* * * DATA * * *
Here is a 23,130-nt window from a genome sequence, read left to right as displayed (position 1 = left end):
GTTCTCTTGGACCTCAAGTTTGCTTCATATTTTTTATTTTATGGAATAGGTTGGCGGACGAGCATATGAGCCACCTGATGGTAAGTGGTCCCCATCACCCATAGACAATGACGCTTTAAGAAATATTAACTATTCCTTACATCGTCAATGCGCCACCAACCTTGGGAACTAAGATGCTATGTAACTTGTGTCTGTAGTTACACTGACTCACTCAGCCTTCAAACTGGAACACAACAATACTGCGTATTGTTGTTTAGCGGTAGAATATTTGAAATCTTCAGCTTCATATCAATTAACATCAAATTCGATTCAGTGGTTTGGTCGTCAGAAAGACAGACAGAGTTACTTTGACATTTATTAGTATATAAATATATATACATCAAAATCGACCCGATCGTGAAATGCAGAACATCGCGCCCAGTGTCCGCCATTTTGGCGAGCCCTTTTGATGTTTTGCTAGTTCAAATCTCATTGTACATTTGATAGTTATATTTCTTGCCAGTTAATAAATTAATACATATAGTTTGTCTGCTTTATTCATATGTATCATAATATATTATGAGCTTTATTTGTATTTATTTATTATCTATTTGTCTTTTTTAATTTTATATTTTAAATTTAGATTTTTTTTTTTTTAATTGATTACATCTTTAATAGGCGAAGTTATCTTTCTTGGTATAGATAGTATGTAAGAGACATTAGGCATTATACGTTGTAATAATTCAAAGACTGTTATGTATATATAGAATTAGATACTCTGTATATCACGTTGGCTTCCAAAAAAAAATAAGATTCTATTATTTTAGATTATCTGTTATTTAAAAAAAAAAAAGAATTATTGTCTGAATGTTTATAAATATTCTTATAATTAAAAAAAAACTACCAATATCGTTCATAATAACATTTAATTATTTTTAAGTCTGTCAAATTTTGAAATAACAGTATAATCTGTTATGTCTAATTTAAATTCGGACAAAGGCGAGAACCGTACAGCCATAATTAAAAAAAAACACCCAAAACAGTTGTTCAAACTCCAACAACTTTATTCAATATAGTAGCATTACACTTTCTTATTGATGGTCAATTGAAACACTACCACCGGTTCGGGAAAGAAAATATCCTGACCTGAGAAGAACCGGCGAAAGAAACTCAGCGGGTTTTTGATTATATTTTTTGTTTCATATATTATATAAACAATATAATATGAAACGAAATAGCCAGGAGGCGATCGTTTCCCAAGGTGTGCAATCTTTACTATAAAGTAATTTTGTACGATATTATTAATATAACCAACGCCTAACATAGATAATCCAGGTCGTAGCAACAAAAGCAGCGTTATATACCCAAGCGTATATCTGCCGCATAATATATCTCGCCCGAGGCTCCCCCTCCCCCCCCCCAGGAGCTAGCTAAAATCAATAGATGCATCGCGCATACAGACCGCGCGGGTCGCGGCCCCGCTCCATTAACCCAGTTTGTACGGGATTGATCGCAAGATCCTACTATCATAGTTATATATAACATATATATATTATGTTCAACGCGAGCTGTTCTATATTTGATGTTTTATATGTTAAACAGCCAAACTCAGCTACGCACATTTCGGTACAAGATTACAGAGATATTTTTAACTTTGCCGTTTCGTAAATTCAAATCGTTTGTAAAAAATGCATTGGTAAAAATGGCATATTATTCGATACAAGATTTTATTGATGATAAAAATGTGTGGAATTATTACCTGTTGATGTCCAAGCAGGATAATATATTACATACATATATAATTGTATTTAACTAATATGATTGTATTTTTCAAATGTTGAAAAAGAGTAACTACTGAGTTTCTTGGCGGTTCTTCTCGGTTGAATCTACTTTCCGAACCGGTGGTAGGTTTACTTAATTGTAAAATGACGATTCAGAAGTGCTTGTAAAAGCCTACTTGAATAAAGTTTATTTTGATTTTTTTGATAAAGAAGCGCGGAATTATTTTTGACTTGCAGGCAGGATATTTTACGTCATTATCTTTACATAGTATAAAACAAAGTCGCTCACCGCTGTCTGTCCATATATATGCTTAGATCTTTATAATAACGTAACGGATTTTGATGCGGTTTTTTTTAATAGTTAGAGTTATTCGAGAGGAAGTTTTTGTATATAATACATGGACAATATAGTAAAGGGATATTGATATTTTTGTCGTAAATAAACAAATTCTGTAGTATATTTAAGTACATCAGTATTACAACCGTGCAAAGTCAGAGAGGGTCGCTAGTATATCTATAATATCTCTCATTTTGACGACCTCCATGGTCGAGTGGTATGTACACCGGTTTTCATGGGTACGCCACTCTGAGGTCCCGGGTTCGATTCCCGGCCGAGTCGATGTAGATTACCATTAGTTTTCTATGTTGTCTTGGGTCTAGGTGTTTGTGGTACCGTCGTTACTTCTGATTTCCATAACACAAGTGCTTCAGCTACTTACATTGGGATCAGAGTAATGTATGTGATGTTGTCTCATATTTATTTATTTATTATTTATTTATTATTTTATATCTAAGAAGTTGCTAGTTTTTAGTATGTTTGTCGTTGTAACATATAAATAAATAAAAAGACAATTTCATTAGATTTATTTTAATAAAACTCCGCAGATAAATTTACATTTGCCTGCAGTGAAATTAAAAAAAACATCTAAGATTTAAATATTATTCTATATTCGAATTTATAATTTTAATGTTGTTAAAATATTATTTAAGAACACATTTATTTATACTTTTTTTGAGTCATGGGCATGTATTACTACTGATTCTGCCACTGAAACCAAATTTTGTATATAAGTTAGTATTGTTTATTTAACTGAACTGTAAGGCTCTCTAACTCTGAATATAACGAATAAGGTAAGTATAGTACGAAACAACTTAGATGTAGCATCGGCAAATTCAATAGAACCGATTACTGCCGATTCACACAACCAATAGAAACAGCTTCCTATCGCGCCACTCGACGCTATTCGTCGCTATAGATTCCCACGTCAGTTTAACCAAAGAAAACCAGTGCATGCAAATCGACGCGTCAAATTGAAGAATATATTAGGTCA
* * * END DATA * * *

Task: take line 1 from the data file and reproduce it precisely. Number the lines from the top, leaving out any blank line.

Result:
Here is a 23,130-nt window from a genome sequence, read left to right as displayed (position 1 = left end):